With almost three years behind us, we’re on the home stretch to finishing this backyard waterpark — perhaps the largest we’ve ever designed and installed.
The site includes a large main outdoor pool, two-level grotto with a deck above it, a secondary outdoor pool set at basement level, and an indoor pool.
But most unique are the amusement-park-level features: a 550-foot-long lazy river with acrylic windows in the floor that peer into a go-kart track below; a shark tank, with windows on both sides to be viewed from the home and pool; and the custom-fabricated surf simulator with a movable deck that covers the machinations in the absence of hang-10s.
Over the last few months, we’ve made major strides on the latter, especially. And with so much of the large structural work complete, we’re now focusing on the extremities of the entire project, including pump and equipment set-up, applying finishing materials, and installing final touches such as handrails and landscaping.
Surf Simulator and Movable Deck
The surf simulator, custom designed by FlowRider, is inflatable so that, when not in use, it will be deflated, stowed in the basin below and then covered by a movable deck.
The movable deck, by Twinscapes, will sit on a bed of artificial turf when the surf machine is in use. It will be finished in a composite material.
Below the surf simulator and movable deck sits a walk-in vault space holding all the mechanical and operational systems for these two features. With so much of the rest of the site built up, access was limited, which required us to crane this equipment in place. This required quite a bit of coordination and planning.
The vault is in place, and now the FlowRider and movable deck are being built concurrently, because they’re so closely connected.
Installing the inflatable portion of the Flow Rider is one of the last things we will begin and one of the last that we finish. We’re holding off on this portion until 99% of the job is complete, so the inflatable component doesn’t get damaged from surrounding construction.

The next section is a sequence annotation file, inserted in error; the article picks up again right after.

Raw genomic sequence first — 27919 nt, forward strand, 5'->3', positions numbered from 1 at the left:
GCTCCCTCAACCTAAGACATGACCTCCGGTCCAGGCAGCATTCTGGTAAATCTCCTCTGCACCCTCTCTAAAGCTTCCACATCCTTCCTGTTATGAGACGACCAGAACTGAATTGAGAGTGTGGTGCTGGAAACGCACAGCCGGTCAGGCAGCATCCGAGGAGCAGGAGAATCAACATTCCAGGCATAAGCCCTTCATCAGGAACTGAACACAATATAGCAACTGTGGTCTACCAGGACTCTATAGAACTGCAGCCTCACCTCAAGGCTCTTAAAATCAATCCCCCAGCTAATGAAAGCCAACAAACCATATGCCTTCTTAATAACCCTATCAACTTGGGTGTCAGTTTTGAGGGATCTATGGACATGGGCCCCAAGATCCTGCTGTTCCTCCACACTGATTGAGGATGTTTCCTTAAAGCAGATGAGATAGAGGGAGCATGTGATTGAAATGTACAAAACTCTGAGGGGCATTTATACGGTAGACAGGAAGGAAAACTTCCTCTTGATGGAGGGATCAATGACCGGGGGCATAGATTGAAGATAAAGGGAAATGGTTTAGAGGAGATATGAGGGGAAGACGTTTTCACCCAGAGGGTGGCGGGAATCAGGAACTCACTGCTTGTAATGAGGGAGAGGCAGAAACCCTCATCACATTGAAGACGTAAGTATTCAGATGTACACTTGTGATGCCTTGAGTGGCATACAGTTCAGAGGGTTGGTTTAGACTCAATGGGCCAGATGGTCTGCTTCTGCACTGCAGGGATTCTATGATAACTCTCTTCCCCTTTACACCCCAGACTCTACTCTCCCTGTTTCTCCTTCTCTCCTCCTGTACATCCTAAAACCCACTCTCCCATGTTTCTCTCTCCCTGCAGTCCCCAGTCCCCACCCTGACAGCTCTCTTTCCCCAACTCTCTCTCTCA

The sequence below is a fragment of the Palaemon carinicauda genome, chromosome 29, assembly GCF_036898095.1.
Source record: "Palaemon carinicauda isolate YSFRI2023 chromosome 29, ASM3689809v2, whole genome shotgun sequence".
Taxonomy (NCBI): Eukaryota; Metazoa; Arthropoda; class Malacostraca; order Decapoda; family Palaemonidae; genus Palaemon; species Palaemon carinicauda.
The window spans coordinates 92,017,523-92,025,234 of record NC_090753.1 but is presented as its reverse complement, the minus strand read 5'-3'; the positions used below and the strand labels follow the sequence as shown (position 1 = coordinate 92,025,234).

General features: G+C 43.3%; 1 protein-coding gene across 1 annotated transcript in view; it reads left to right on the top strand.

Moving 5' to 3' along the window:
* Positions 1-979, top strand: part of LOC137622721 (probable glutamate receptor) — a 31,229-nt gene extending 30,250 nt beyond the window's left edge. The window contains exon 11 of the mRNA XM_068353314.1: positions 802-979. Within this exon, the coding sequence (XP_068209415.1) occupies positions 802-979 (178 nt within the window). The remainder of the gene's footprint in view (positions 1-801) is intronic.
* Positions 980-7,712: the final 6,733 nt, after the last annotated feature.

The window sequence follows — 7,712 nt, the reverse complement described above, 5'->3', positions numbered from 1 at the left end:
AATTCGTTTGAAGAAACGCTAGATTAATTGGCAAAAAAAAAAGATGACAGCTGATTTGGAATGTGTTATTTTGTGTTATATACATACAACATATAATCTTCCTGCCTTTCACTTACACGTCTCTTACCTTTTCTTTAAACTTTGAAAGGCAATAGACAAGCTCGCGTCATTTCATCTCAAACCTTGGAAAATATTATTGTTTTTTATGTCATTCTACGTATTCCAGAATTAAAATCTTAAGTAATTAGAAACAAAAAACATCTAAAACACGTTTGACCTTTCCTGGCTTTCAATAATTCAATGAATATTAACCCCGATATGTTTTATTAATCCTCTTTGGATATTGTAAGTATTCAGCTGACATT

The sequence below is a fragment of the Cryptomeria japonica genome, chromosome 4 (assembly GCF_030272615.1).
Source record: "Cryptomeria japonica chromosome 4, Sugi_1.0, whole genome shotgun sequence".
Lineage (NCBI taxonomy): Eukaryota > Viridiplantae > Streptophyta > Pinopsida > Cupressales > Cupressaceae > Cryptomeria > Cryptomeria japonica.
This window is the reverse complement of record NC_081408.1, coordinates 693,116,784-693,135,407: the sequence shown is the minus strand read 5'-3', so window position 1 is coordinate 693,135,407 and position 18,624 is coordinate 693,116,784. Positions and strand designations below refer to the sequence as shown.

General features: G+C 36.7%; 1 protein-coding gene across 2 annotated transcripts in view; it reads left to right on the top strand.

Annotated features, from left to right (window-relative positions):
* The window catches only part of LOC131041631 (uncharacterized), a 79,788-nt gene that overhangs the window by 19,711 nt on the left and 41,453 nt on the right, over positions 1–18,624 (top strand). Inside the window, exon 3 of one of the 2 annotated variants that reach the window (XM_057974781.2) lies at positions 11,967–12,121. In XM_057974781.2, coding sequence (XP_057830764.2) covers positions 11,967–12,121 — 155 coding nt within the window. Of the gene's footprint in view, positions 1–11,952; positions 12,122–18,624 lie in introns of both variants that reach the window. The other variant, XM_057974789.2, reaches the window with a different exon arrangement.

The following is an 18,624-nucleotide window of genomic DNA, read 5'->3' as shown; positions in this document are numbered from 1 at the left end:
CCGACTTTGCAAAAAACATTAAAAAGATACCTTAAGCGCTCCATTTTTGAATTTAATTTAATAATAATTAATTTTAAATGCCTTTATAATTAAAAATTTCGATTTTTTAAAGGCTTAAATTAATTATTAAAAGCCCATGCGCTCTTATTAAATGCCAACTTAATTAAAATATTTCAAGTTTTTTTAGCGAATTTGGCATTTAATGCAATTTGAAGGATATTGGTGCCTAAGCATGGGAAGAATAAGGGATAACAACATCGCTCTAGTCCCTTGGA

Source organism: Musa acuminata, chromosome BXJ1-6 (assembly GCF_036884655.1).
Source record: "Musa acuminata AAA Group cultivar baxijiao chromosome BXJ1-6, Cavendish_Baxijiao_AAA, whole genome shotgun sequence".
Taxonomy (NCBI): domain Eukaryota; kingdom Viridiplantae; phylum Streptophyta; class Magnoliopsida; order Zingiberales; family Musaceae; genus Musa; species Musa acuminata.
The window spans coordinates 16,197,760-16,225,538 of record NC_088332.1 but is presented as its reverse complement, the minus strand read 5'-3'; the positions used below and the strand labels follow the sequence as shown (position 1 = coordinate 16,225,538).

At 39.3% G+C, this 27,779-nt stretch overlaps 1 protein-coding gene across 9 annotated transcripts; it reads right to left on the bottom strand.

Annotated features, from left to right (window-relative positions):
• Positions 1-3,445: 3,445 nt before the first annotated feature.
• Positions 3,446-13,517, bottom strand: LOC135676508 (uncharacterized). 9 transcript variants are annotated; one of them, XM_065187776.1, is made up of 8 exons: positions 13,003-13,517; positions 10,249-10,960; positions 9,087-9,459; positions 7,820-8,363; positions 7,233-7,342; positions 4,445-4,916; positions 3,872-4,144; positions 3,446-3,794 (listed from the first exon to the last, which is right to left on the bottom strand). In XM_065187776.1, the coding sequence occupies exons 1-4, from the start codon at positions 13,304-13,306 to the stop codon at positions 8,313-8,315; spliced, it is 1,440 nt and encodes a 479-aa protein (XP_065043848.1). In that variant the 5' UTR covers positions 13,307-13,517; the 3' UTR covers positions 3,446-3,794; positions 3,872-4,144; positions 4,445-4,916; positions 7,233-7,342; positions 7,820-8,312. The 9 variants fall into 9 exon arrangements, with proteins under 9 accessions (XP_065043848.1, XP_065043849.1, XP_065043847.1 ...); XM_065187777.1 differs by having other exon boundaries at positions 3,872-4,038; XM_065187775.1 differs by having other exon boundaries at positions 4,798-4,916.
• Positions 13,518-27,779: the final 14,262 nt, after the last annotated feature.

The surf simulator measures 43 feet long and 16 feet wide, or almost 700 square feet. It consists of a substructure that starts with a cast-in-place basin. Inside the basin, about 48 inches above the floor sit a series of horizontal slats, which will support the inflatable. Underneath the slats sits a large funnel intake that goes to a 125 horsepower motor that then curves the water back and sends it across the top of the surf machine.
Of all the things that set this system apart from a construction standpoint, probably the most unusual was the power requirement. It is driven by a 125 horsepower, three-phase pump — 121/2 times the size of even a pump that we’d use for your typical lazy river, and 50 times bigger than a typical pool pump, when it comes to voltage and load.
The moving deck has required some of the most delicate construction on this project. We have to build it to zero tolerances — that 50-by-50-foot area has to be literally perfect. The movable deck was built in Twinscapes’ headquarters in Spain. It came in eight modules that we have attached in the field to create the deck. This is one of the largest decks they have built to move horizontally.
Then we had the FlowRider getting built in another part of the U.S. — and their normal tolerances are tiny in any application. When we brought the deck and surf simulator together on site, we had to match all dimensions perfectly. We have had to double, triple and quadruple-check everything with the four project managers we have on site everyday. Then the manufacturers could come in and assemble everything in place. For them, it’s like a big erector set.